Republicans now want to investigate tax-exempt groups — just not their own

by Kurt Bardella

“Americans don’t want to live in a nation where big government has the power to silence free speech.” These are the words of House Ways and Means Chairman Jason Smith, who recently began an inquiry into tax-exempt philanthropic and advocacy organizations.

I was surprised to see this effort from a Republican-led committee, since conservatives have often opposed government scrutiny of tax-exempt organizations and transparency in campaign finance systems. My former colleagues at the House Oversight Committee, for instance, launched a major investigation into the Obama administration for “targeting” conservative tax-exempt organizations.

The current black-box campaign finance system is, of course, the brainchild of conservatives. The Supreme Court’s 2010 Citizens United decision was the product of a conservative campaign to roll back campaign finance regulations and opened the door to untraceable spending in elections.

Since then, 501(c)(3) and 501(c)(4) nonprofit groups, which can spend money advocating on policy and don’t have to disclose their donors, have taken on central roles in the political landscape. In fact, according to the research group OpenSecrets, organizations on the left and right that don’t have to disclose their donors spent $963 million in elections in the decade after Citizens United, dwarfing the $129 million spent over the previous decade.

House Republicans claim to be concerned about this growing influence, but only when it is in support of progressive causes. For all the energy Republicans have spent decrying the weaponization of the government to attack political opponents, Rep. Smith of Missouri appears to be doing exactly that. Until now, Republicans have vigorously blocked every campaign finance reform effort over the last decade and voted unanimously to block the Democratic-led Disclose Act last year, which would have provided some transparency.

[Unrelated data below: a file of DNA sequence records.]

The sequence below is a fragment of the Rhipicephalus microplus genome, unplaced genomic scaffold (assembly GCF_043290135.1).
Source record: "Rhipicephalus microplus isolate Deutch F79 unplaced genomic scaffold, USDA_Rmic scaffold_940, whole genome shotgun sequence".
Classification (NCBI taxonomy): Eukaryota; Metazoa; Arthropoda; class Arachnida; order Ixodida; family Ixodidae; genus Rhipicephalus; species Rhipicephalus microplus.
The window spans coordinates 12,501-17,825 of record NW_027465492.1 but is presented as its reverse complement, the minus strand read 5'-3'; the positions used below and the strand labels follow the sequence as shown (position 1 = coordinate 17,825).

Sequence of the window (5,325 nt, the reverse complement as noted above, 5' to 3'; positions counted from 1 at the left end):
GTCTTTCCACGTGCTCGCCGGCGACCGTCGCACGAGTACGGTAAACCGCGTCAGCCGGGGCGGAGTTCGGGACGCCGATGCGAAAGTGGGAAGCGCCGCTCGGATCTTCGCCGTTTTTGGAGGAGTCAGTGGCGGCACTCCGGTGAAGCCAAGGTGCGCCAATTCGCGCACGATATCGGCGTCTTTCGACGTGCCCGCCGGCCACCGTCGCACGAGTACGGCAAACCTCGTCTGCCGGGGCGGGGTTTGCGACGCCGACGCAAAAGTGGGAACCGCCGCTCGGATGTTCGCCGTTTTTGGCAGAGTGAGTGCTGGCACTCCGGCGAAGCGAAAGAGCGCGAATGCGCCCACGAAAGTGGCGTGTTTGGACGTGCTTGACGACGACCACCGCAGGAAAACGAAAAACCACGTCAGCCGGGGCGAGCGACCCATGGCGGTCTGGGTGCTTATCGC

House Republicans, however, lined up behind their American Confidence in Elections Act, a laundry list of election changes that would make voting harder — and, yes, make dark money spending easier. They say dark money on the left is a problem, and yet they’re pushing legislation that would eliminate many of the few disclosure requirements that still exist.

Smith and the committee also claim that nonprofits are becoming conduits for “foreign influence,” citing misleading xenophobic reports from right-wing media to make their case. But Republicans have minimized and downright denied Russian interference in our elections for years despite bipartisan findings that Russia organized an aggressive campaign to influence the 2016 elections.

Republicans are also ignoring foreign-owned and foreign-influenced corporations pumping money into our elections. Look no further than Rudolph W. Giuliani’s business associate Lev Parnas, who was recently sentenced to 20 months in prison for using a shell company to funnel Russian oligarch money into American elections.

There’s a lot of outrage about the political activities of progressive nonprofits, but Smith’s committee seems to have no desire to look into conservative nonprofits such as Turning Point USA, which helped fund the rally before the Jan. 6, 2021, Capitol riot, or the Public Interest Legal Foundation, whose leaders were involved in disputing the results of the 2020 election.

Dozens of conservative nonprofits, including the Honest Elections Project, led by Leonard Leo, co-chair of the Federalist Society, work to restrict voting rights, with great harm inflicted on voters of color. I can think of nothing more wrong than using tax-exempt groups to spread the “Big Lie,” suppress voting rights or fuel an assault on the U.S. Capitol, yet that does not seem to be a concern for House Republicans. (Leo is reportedly under investigation for allegedly misusing his web of nonprofits to enrich himself; it would be surprising if Republicans decided to examine his case.)

There’s more that the Internal Revenue Service should do to ensure that tax-exempt organizations are following the laws. But Republicans have refused to give the IRS the resources it needs to conduct proper oversight of nonprofit organizations and even voted to rescind more than $80 billion in IRS funding this year. Yet they’re eager to investigate progressive groups when the biggest abuses are coming from their own camp.

Kurt Bardella is a Democratic strategist and a former senior advisor for Republicans on the House Oversight Committee.